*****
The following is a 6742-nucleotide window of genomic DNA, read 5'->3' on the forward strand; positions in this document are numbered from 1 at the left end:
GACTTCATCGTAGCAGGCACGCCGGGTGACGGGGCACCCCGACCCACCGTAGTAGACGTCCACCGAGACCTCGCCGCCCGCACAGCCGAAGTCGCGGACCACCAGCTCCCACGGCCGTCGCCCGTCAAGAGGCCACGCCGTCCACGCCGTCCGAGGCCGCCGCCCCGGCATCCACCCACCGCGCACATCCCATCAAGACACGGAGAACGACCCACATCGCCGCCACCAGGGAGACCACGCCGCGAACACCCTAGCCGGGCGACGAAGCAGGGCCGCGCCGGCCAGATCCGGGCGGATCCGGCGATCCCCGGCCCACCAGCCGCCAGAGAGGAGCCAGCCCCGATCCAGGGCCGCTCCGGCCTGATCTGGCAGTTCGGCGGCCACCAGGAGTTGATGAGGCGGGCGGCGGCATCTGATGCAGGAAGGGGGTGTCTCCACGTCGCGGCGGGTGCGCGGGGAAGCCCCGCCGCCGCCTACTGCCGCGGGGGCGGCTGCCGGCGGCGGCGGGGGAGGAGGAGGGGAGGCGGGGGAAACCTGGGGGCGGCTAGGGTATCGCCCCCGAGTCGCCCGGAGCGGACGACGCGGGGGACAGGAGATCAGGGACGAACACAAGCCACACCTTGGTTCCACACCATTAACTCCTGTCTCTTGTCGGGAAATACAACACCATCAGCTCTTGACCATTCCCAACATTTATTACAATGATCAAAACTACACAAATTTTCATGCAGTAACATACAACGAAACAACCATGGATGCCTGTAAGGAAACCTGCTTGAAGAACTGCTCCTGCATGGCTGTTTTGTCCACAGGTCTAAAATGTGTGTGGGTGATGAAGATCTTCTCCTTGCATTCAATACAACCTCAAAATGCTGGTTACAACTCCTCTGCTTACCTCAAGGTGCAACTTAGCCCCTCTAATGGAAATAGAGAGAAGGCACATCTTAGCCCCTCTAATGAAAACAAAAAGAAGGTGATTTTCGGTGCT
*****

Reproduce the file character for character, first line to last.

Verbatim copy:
The following is a 6742-nucleotide window of genomic DNA, read 5'->3' on the forward strand; positions in this document are numbered from 1 at the left end:
GACTTCATCGTAGCAGGCACGCCGGGTGACGGGGCACCCCGACCCACCGTAGTAGACGTCCACCGAGACCTCGCCGCCCGCACAGCCGAAGTCGCGGACCACCAGCTCCCACGGCCGTCGCCCGTCAAGAGGCCACGCCGTCCACGCCGTCCGAGGCCGCCGCCCCGGCATCCACCCACCGCGCACATCCCATCAAGACACGGAGAACGACCCACATCGCCGCCACCAGGGAGACCACGCCGCGAACACCCTAGCCGGGCGACGAAGCAGGGCCGCGCCGGCCAGATCCGGGCGGATCCGGCGATCCCCGGCCCACCAGCCGCCAGAGAGGAGCCAGCCCCGATCCAGGGCCGCTCCGGCCTGATCTGGCAGTTCGGCGGCCACCAGGAGTTGATGAGGCGGGCGGCGGCATCTGATGCAGGAAGGGGGTGTCTCCACGTCGCGGCGGGTGCGCGGGGAAGCCCCGCCGCCGCCTACTGCCGCGGGGGCGGCTGCCGGCGGCGGCGGGGGAGGAGGAGGGGAGGCGGGGGAAACCTGGGGGCGGCTAGGGTATCGCCCCCGAGTCGCCCGGAGCGGACGACGCGGGGGACAGGAGATCAGGGACGAACACAAGCCACACCTTGGTTCCACACCATTAACTCCTGTCTCTTGTCGGGAAATACAACACCATCAGCTCTTGACCATTCCCAACATTTATTACAATGATCAAAACTACACAAATTTTCATGCAGTAACATACAACGAAACAACCATGGATGCCTGTAAGGAAACCTGCTTGAAGAACTGCTCCTGCATGGCTGTTTTGTCCACAGGTCTAAAATGTGTGTGGGTGATGAAGATCTTCTCCTTGCATTCAATACAACCTCAAAATGCTGGTTACAACTCCTCTGCTTACCTCAAGGTGCAACTTAGCCCCTCTAATGGAAATAGAGAGAAGGCACATCTTAGCCCCTCTAATGAAAACAAAAAGAAGGTGATTTTCGGTGCT